Coating thickness, µm

4–6 µm

Blackening of electroless nickel

Blackening of electroless nickel alloy coating bestows a pitch black, very high absorptance finish with enhanced wear and corrosion resistance [11–20]. The black finish can be obtained by acid etching of electroless Ni-P coating. During acid etching, the nickel atoms in the nodular Ni-P surface are preferentially removed and some nickel atoms are oxidised. The high absorptance of the coating is associated with unique surface morphology consisting of a dense array of microscopic, conical pores perpendicular to the surface. This structure produced by selective etching of Ni-P acts as light traps and is capable of absorbing 99.5 % light in the solar region (300–2300 nm). The pore diameter, pore depth and pore spacing range from a fraction of micrometre to a few micrometres or about a fraction to several wavelengths of light. Consequently, the pores trap any incident light in a wide spectral range [11–13].

It has been established that compared to high P, a low to medium P, Ni-P alloys impart an electrically conductive deeper black finish with good wear resistance. P content affects the etching behaviour of Ni-P coating. The coating with low P (4 %) etched more completely, with larger crater formation [11–18]. As the P content increases, it becomes more difficult for large Ni-P swaths to be etched; hence, a narrow sharper stalagmite-like morphology is observed with medium P (7 %) coating. However, the Ni-P coating below 6 % P shows poor corrosion resistance without any appreciable improvement in absorptance value. Hence, low to medium P electroless nickel baths operating at a medium acidic pH of 4.5 to 6.0 are recommended. The details of some typical baths are presented in Table 2 [11–14].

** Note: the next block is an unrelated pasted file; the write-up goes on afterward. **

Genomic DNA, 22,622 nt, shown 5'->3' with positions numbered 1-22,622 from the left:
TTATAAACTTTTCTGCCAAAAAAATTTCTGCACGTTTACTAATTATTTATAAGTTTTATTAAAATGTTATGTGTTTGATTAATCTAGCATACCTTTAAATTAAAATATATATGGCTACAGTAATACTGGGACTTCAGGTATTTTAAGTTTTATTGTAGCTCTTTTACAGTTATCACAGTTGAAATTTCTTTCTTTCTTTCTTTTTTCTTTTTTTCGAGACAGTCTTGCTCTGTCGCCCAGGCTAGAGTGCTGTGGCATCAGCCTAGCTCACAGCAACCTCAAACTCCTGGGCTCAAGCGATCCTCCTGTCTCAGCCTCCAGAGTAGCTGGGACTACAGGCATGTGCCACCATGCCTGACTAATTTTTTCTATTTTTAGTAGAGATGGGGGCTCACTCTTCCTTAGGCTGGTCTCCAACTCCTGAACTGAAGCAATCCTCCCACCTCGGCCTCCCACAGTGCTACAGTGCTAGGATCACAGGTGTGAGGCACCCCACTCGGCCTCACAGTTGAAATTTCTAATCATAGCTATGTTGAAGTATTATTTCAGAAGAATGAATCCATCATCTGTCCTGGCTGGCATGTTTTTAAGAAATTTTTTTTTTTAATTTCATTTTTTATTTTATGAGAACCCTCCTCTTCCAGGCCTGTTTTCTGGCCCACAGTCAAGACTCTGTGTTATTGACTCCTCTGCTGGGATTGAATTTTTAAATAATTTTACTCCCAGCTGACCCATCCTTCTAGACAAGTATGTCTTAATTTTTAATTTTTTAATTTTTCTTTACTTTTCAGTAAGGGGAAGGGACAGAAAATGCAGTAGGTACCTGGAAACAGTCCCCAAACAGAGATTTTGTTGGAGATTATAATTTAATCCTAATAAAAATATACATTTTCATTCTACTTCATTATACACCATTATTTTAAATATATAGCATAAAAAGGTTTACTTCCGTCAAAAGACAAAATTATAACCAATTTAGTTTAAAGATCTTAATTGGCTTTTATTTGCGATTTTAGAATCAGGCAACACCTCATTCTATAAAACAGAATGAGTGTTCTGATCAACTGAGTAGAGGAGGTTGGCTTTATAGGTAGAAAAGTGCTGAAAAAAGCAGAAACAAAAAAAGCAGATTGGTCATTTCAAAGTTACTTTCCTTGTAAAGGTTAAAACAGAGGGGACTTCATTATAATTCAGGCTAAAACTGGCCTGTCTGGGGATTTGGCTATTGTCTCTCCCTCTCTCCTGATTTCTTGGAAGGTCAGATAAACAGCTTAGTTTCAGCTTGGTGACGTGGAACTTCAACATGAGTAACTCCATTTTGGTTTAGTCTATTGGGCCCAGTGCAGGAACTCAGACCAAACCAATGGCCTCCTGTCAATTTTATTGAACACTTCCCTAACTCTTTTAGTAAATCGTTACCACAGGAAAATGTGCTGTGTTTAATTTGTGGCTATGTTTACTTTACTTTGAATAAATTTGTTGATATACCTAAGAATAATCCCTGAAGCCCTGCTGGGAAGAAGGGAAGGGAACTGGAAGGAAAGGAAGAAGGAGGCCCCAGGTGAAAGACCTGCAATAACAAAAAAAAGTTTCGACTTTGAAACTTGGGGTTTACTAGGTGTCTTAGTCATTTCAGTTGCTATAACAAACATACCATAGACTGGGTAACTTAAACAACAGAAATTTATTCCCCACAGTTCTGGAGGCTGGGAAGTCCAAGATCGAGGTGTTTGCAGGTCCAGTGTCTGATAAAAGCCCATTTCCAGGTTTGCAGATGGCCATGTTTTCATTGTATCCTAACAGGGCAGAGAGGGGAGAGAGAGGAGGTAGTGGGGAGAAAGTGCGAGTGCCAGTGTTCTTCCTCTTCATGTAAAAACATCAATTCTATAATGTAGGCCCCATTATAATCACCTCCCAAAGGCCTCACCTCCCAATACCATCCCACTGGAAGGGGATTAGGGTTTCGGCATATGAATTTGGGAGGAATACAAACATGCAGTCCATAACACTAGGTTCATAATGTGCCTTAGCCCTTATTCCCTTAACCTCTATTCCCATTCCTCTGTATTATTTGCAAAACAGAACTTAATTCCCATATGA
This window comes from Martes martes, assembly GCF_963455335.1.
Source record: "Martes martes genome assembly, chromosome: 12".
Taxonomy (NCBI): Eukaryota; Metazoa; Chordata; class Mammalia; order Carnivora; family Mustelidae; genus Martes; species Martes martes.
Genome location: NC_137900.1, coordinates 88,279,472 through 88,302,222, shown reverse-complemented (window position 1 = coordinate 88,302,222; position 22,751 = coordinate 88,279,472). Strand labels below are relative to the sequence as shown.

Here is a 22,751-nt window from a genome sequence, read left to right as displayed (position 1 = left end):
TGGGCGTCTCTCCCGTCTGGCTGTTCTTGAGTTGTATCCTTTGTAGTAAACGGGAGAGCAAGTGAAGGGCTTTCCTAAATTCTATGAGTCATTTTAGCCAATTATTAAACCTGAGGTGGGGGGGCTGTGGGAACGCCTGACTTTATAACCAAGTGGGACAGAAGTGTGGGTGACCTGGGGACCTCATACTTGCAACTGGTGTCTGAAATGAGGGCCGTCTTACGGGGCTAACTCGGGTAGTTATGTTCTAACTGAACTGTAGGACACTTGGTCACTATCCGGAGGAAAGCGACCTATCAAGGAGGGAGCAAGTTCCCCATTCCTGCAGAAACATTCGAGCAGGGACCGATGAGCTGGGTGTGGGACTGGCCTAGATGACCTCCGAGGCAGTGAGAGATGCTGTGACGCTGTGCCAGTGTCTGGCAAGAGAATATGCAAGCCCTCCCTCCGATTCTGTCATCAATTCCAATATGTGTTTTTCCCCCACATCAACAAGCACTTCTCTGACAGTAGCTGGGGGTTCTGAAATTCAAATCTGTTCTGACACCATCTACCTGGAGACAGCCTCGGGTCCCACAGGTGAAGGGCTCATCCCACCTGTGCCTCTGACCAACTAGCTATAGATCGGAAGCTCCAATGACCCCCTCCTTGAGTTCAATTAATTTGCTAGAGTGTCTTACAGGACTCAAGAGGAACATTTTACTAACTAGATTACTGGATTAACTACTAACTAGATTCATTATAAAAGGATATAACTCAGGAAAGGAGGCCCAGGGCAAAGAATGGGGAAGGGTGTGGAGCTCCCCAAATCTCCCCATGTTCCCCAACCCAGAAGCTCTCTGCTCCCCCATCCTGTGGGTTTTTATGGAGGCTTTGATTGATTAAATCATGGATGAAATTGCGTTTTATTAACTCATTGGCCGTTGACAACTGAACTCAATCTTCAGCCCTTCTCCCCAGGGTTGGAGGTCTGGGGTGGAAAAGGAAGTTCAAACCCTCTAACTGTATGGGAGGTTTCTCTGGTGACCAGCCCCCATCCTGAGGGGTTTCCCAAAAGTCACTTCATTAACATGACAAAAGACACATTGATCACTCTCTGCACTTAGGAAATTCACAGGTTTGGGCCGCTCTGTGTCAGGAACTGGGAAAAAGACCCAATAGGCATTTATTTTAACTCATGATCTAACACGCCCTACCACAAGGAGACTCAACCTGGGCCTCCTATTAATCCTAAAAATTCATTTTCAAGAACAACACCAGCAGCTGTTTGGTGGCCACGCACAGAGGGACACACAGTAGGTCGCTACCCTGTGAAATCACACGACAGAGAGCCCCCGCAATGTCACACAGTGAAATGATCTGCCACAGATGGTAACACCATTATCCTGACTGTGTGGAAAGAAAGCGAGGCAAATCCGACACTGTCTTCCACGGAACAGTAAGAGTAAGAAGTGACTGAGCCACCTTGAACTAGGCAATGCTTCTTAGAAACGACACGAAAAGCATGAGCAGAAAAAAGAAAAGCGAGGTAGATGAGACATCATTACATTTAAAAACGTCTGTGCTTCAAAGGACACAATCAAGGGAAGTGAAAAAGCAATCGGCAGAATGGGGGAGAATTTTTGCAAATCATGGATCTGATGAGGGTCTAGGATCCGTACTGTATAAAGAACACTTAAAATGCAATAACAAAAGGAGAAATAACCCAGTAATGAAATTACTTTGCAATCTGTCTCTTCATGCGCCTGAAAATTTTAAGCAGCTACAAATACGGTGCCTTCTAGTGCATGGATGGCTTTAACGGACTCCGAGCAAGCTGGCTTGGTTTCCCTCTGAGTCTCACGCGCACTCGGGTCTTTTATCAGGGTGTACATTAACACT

Tab. 2: Typical bath formulation and operating conditions for electroless Ni

Bath constituents / Operating conditions

Bath-1 [11–13]

Bath-2 [14]

Nickel sulphate hexahydrate, g/L



Sodium hypophosphite, g/L



Tri sodium citrate dihydrate, g/L


Sodium acetate, g/L



Thiourea, mg/L



D,L-Malic acid, g/L


Citrate acid, g/L


Succinic acid, g/L


Lauryl sodium sulphate, mg/L





Temperature, °C


85 ± 2

Time, minutes



Plating rate, µm/ hour

25 ± 5

A process of blackening of electroless nickel coating on titanium alloys to produce an ultra-high absorptance coating for space applications was investigated [13]. The electroless nickel coating of 35 ± 5 µm was deposited using the process steps 1–7 for electroless nickel plating of titanium. The blackening of electroless nickel was performed as follows:

  1. Immersion of Ni-P coated specimen in 9 M nitric acid solution for 30–50 seconds at room temperature.
  2. After blackening, the test specimens were rinsed quickly and thoroughly with demineralised water.

Effect of concentration of blackening solutions, pH, immersion time, temperature of etching solution and heat treatment was investigated to optimize the blackening process. With an increase in etching time and / or rise in temperature of the etching solution, the nickel content in the coating decreases whereas the phosphorus and oxygen contents increase. This suggests that only nickel atoms in the nodular Ni-P surface are preferentially removed and some of them are converted to nickel oxides (NiO) and Ni2O3) [11–13, 19]. The black colour of coating is associated with its unique crater surface morphology (Fig. 2) combined with the formation of nickel oxides [15–17].

Fig. 2:  SEM of electroless  nickel- phosphorus coating  after etching [11]Fig. 2: SEM of electroless nickel- phosphorus coating after etching [11]

Cross section of the blackened electroless nickel coating showed a peak to trough height of 6–7 μm, with a top layer of Ni-P black oxide being ~0.7 μm. When the thickness of this top layer exceeds 1 μm, it often becomes powdery and nonadherent [11]. Heat treatment (190 °C for 2 hour) is recommended to harden the black layer and stabilize the deposit colour. Heat treatment also marginally improves the corrosion and abrasion resistance of the black Ni-P coating [20]. Regardless of heat treatment, black Ni-P coatings show slightly higher corrosion potential compared to unetched Ni-P coatings because of special crack structure.